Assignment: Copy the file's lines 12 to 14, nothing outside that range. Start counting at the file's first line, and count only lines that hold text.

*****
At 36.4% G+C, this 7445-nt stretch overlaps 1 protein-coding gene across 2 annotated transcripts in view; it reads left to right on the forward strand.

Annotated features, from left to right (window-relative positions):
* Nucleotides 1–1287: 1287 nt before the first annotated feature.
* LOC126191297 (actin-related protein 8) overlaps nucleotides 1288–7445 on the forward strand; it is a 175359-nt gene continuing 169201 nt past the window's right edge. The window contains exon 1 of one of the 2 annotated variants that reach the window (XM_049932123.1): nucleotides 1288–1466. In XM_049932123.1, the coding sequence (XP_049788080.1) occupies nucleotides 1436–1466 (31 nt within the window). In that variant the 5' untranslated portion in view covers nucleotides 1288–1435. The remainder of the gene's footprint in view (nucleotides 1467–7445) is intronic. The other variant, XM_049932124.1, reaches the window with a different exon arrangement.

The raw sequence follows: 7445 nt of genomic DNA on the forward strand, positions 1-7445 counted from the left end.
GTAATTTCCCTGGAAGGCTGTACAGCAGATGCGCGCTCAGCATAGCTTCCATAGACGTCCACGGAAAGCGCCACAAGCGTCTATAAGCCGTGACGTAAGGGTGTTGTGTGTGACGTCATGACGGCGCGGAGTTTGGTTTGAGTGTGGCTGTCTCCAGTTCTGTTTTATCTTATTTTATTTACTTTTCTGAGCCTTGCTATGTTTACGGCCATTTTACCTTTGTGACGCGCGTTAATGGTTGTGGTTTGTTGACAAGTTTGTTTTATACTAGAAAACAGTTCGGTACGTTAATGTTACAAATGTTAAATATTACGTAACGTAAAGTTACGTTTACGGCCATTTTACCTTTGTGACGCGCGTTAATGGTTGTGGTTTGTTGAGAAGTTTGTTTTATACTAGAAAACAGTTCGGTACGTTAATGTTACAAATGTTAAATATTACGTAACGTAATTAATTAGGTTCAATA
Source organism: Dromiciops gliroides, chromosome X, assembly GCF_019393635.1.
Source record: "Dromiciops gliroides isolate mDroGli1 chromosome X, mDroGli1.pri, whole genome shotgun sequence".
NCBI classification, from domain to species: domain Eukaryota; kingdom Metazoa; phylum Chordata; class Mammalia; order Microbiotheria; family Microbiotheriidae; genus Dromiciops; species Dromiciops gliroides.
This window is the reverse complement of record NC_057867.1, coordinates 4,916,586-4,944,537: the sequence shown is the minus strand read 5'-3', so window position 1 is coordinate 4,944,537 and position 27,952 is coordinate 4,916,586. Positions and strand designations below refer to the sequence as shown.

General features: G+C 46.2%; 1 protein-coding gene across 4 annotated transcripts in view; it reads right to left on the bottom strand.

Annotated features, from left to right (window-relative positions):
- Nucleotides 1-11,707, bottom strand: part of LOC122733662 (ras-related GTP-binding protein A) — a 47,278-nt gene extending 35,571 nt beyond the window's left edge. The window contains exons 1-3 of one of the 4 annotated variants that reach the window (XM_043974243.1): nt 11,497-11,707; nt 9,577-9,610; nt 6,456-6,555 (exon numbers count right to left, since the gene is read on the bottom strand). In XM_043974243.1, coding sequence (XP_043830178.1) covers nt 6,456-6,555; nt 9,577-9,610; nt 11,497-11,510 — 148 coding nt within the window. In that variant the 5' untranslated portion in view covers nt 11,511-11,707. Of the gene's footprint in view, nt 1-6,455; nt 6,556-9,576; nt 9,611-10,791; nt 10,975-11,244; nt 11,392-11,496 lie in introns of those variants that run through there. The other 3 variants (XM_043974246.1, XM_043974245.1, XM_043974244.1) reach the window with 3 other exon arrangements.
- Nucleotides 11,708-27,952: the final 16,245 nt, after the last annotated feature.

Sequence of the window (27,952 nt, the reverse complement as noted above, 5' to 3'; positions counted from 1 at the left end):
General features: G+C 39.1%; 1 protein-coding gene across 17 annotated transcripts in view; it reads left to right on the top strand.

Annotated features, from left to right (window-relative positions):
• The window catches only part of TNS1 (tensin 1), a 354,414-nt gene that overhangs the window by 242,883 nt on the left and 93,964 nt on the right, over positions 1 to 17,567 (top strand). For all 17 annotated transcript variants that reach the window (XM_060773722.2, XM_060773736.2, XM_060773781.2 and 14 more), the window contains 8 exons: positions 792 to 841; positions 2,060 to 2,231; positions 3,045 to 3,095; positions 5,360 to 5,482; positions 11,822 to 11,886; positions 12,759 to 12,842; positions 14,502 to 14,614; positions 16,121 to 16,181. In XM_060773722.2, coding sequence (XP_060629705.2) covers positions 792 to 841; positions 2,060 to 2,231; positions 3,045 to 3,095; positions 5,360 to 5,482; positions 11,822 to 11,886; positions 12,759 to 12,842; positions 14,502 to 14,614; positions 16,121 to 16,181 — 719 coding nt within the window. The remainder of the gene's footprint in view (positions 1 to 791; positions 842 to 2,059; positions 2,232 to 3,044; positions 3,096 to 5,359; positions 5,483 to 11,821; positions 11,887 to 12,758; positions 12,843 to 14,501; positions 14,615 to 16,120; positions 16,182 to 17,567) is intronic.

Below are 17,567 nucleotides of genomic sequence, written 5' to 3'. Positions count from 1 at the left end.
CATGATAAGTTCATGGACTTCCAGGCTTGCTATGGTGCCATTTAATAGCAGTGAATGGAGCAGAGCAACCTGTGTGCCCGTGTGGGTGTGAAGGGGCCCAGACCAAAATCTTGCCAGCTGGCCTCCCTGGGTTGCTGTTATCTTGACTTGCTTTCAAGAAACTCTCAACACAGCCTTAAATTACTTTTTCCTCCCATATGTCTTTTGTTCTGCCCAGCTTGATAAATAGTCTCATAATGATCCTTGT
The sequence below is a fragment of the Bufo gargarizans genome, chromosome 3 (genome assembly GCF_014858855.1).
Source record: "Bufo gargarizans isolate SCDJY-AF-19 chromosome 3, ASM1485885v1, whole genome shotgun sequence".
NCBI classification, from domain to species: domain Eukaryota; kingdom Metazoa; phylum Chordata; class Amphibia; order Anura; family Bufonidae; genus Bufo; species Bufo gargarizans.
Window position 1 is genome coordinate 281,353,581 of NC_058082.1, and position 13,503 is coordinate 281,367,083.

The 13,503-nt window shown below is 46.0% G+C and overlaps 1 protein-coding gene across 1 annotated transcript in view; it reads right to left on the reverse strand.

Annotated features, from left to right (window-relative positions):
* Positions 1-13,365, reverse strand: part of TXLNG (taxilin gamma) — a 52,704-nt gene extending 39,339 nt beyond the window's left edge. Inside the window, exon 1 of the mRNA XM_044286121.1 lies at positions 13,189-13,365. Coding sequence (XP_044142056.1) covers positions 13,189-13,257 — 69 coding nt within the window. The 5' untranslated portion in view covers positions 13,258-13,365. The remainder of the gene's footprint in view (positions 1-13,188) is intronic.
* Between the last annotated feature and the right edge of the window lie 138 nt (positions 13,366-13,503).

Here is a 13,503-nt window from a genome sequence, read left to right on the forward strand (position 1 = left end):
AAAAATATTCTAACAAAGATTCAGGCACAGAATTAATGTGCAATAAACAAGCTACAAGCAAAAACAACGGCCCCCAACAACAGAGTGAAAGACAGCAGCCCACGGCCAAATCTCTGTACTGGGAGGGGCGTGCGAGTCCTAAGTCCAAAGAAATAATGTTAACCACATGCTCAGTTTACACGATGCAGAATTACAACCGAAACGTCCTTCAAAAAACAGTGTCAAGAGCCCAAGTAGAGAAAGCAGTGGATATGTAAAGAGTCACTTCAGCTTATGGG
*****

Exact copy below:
Annotated features, from left to right (window-relative positions):
- Nucleotides 1-11,707, bottom strand: part of LOC122733662 (ras-related GTP-binding protein A) — a 47,278-nt gene extending 35,571 nt beyond the window's left edge. The window contains exons 1-3 of one of the 4 annotated variants that reach the window (XM_043974243.1): nt 11,497-11,707; nt 9,577-9,610; nt 6,456-6,555 (exon numbers count right to left, since the gene is read on the bottom strand). In XM_043974243.1, coding sequence (XP_043830178.1) covers nt 6,456-6,555; nt 9,577-9,610; nt 11,497-11,510 — 148 coding nt within the window. In that variant the 5' untranslated portion in view covers nt 11,511-11,707. Of the gene's footprint in view, nt 1-6,455; nt 6,556-9,576; nt 9,611-10,791; nt 10,975-11,244; nt 11,392-11,496 lie in introns of those variants that run through there. The other 3 variants (XM_043974246.1, XM_043974245.1, XM_043974244.1) reach the window with 3 other exon arrangements.
- Nucleotides 11,708-27,952: the final 16,245 nt, after the last annotated feature.